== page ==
Have we got the bottle ?

September has seen the publication of an important report by the Campaign to Protect Rural England (CPRE) – “Have we got the bottle ?”. The report is the result of research CPRE have just completed which shows that the reintroduction of a bottle deposit scheme (covering glass and plastic bottles and aluminium cans) is entirely feasible and would, as many people have always maintained, make a significant impact on the litter problem in this country.

I am sure that many of us remember the good old days when we would take our empty pop bottles back to the shop and reclaim the deposit money with great glee, particularly when we were of tender years and needed to supplement our pocket money. The report reminds us that this system was commonplace until the 1970s (when plastic bottles started to take over the world) and, indeed, still operates in some places – notably in Scotland, where AG Barr, makers of the matchless Irn Bru, seems to be one of very few keeping the faith alive. And, of course, The Milkman (himself a dying breed) is the iconic and age-old bottle re-user.

One of the traditional objections to the introduction of a bottle deposit scheme is that of cost, an issue of particular concern to the drinks industry. The CPRE report tackles this question and concludes that the cost to industry would be around £212 million per year. This compares with an annual cost to consumers in unclaimed deposits of £491 million and annual savings to local authorities of around £160 million in “avoided waste management costs”.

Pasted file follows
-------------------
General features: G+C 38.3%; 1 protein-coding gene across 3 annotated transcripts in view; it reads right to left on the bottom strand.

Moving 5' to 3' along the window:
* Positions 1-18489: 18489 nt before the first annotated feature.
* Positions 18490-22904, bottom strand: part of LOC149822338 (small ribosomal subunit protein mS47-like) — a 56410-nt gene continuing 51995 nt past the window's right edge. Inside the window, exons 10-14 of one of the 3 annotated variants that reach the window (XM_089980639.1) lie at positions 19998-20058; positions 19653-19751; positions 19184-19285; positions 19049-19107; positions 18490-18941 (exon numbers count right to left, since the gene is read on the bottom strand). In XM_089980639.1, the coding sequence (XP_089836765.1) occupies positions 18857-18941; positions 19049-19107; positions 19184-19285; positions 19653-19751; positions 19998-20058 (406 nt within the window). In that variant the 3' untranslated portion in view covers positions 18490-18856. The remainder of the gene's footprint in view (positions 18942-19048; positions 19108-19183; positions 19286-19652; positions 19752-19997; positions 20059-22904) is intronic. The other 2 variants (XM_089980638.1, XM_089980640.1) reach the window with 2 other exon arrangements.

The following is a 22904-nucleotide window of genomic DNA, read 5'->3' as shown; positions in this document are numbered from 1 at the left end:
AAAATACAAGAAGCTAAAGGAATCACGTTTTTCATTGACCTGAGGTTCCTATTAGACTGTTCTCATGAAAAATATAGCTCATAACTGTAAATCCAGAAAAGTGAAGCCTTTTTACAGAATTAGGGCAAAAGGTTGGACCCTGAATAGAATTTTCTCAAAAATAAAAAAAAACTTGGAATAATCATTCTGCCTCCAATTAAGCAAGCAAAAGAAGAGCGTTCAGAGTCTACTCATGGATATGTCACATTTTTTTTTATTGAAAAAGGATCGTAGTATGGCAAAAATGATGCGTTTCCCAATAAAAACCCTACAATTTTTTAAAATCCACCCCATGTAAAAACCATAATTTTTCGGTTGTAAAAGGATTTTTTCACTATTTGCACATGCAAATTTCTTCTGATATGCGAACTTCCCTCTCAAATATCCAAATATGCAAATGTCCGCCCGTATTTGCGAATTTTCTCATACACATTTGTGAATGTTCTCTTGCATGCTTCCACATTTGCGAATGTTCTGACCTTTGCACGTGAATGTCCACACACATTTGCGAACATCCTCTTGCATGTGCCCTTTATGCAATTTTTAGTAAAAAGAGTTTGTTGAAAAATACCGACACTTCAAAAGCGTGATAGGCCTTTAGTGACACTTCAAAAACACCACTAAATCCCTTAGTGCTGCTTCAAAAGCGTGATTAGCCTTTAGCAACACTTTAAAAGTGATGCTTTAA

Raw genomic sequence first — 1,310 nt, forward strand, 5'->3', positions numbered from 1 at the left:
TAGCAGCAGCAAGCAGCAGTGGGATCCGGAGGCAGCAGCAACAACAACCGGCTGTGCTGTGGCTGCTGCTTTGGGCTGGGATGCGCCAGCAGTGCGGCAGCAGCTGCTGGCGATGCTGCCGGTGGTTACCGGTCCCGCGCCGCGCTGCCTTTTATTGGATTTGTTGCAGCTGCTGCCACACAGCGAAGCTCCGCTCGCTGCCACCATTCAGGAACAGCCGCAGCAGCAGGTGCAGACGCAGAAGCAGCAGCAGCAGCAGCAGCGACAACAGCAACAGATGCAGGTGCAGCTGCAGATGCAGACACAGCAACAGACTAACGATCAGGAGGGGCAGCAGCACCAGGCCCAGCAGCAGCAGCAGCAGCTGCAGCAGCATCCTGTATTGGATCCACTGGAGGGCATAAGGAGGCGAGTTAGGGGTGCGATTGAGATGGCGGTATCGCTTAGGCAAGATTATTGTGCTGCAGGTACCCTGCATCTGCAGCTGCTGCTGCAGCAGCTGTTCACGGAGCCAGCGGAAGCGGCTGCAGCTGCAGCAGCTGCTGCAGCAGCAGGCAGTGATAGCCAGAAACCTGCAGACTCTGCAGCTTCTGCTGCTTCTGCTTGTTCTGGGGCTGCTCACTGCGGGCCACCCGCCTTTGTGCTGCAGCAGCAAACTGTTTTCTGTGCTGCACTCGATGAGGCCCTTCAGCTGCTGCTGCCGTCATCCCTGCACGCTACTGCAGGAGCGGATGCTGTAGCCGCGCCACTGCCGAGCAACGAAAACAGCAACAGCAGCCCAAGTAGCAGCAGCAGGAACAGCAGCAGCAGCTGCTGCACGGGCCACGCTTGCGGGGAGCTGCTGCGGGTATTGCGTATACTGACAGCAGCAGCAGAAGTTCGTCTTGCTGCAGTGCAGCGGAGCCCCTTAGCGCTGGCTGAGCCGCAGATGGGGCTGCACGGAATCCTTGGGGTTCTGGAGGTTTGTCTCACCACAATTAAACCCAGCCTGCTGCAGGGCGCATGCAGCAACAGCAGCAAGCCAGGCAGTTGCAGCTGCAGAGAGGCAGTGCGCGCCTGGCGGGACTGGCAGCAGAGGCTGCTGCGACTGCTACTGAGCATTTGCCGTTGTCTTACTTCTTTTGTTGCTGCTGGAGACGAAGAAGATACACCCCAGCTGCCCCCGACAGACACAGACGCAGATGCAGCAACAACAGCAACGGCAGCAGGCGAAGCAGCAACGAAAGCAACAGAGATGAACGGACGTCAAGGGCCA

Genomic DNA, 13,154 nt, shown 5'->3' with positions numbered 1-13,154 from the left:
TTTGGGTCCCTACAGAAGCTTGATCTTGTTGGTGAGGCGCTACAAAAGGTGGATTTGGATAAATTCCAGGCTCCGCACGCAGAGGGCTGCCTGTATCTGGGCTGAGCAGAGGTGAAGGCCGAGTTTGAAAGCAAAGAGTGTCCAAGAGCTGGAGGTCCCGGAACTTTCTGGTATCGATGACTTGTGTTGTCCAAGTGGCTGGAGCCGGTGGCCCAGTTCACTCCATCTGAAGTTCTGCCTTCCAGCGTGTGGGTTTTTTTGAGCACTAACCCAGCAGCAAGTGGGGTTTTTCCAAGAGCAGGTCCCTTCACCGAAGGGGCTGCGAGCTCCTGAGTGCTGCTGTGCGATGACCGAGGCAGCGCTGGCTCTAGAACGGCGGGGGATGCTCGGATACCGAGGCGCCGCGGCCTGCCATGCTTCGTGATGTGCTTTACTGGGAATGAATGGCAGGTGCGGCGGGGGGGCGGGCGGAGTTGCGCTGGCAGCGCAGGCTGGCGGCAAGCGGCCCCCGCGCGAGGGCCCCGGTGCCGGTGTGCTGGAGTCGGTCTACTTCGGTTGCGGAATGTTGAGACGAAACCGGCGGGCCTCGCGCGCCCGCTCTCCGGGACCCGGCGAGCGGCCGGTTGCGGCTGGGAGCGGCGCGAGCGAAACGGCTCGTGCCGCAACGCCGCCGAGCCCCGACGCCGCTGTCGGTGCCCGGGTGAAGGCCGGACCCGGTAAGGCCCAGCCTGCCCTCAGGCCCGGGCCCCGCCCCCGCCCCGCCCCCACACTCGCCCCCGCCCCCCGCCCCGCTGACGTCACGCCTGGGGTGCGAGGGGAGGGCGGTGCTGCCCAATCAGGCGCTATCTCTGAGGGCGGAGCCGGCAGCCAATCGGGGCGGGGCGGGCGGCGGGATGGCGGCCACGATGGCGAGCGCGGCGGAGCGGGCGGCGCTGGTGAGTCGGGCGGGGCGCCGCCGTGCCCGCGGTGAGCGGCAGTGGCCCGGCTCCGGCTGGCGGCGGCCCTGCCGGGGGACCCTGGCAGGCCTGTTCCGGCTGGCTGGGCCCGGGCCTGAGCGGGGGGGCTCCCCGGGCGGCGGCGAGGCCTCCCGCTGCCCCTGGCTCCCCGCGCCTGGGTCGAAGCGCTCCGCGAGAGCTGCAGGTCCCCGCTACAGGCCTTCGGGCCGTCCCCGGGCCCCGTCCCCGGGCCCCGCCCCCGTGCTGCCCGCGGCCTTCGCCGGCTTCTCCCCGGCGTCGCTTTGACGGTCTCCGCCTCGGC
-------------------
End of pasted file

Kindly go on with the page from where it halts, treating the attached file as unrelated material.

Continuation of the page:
One of the fascinating conclusions of this report is the staggering estimated value of the reduction in litter in the environment that a bottle deposit scheme would achieve – this is posited at £1.2 billion per annum. There are all sorts of arguments about the impact that litter makes and what types of litter are most numerous and have most impact. But there can be no denying that the presence of glass bottles (often smashed), aluminium cans and plastic bottles have a huge impact on turning a potentially beautiful place into a grot spot.

Personally, I would like to add one further piece of research to the argument. This is the study carried out by Jonathan Shepherd (Director, Violence Research Group and Professor of Oral and Maxillofacial Surgery, Cardiff University). He reported :
“In a comparison of Cardiff and Helsinki, much less frequent glass injury recorded in the Finnish capital’s main accident and emergency department was mainly explained by the glass-litter buy-back scheme there.”

It will be interesting to see what now happens to the idea of a bottle deposit scheme in the UK and whether we have indeed got the bottle to implement such a scheme.

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